From a checklist of 8 categories of causes, the examining consultant ophthalmologist assigned a principal cause of visual impairment for eyes with uncorrected visual acuity (UCVA) equal to or worse than 20/40 (6/12); with refractive error being routinely assigned as the cause if the acuity improved to better than 20/40 (6/12) with refractive correction. For children with correctible refractive error, free spectacles were prescribed and dispensed. Those needing minor medical attention received such on-site, and those with more serious eye conditions were referred to our base UNTH Ituku-Ozalla. At the end of each examination day, the team also usually attended to other school children and staff members who required eye examination.

Study Definitions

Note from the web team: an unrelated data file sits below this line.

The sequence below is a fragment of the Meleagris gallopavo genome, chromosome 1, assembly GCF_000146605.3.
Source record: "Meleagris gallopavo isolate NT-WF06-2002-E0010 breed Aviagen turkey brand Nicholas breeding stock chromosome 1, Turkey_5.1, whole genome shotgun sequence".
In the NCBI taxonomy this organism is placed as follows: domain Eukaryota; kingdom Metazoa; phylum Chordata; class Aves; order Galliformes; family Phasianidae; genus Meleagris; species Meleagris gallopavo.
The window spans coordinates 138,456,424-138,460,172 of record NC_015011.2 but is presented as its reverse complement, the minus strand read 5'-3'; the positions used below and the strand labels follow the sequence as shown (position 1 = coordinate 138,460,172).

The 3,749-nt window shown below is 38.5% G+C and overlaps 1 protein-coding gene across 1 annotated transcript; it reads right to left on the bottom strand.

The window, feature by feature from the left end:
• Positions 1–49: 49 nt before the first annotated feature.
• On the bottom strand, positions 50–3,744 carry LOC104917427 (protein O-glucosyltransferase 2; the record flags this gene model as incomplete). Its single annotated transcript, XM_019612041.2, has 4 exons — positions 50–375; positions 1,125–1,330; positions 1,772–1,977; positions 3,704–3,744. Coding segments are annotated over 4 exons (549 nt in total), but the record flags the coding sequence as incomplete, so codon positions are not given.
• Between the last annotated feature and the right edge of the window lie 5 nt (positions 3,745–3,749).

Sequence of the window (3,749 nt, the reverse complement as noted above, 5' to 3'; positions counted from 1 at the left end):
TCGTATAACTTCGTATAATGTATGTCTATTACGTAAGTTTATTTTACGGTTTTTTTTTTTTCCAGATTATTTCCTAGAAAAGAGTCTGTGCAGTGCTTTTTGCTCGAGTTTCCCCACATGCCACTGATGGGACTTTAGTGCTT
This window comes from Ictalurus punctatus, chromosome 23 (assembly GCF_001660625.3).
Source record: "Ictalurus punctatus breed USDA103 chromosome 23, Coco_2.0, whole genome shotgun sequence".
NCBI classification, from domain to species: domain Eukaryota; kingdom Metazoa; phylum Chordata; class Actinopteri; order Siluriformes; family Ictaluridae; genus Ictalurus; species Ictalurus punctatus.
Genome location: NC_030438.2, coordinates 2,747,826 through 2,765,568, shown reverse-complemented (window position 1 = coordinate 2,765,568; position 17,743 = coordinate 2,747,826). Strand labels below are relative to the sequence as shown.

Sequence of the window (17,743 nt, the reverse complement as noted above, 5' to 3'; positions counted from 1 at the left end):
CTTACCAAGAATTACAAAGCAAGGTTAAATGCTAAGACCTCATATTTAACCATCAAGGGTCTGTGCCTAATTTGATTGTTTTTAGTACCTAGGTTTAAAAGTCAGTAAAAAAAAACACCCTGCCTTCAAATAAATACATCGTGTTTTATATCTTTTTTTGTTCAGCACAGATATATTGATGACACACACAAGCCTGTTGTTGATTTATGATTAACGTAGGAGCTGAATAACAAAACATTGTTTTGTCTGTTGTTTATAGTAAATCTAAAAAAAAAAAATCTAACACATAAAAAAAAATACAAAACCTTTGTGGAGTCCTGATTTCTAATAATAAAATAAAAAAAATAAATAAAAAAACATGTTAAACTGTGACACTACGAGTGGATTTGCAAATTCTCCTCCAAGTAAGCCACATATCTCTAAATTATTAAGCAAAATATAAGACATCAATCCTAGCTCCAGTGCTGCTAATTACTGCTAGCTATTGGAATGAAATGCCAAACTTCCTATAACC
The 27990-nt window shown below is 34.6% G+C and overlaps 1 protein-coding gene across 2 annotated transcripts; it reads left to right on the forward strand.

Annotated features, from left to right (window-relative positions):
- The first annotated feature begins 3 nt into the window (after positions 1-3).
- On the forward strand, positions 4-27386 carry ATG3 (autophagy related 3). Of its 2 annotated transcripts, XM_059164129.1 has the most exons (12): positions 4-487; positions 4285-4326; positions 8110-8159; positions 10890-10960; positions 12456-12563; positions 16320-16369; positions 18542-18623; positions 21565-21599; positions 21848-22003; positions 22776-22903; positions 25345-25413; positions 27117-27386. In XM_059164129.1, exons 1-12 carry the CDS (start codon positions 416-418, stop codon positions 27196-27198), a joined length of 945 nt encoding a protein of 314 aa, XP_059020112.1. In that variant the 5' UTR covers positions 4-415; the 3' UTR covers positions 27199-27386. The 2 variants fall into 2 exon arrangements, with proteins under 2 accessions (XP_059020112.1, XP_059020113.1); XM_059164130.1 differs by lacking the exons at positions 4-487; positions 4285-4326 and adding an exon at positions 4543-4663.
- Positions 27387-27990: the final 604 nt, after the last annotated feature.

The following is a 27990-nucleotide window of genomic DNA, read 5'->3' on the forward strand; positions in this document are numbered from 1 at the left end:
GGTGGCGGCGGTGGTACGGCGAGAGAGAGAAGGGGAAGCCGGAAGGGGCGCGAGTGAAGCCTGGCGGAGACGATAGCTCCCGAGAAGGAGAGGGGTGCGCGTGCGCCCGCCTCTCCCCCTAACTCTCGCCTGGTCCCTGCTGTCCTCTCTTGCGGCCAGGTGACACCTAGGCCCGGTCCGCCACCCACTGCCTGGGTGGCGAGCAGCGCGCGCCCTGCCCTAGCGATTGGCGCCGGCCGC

1. Visual Acuity was categorized as follows:19

  1. normal/near normal vision (20/32 (6/9.5) or better in both eyes),
  2. unilateral visual impairment (20/32 (6/9.5) or better in one eye only),
  3. mild impairment in the better eye (≤20/40 (6/12) −20/63 (6/19) in the better eye),
  4. moderate impairment in the better eye (≤20/80 (6/24)-20/160 (6/48) in the better eye),
  5. severe visual impairment/blindness (20/200 (6/60) or worse in both eyes).

2. Refractive error was defined as myopia or hypermetropia in either eye. Estimates of refractive error were based on measurement with cycloplegic autorefraction. Eyes with normal or near-normal vision were considered emmetropic. If neither eye was myopic or hyperopic by study definitions, such children were considered emmetropic.

3. Myopia was defined as spherical equivalent (SE) refractive error of at least −0.50D or worse. Children with myopia in one eye or both eyes were regarded as myopic.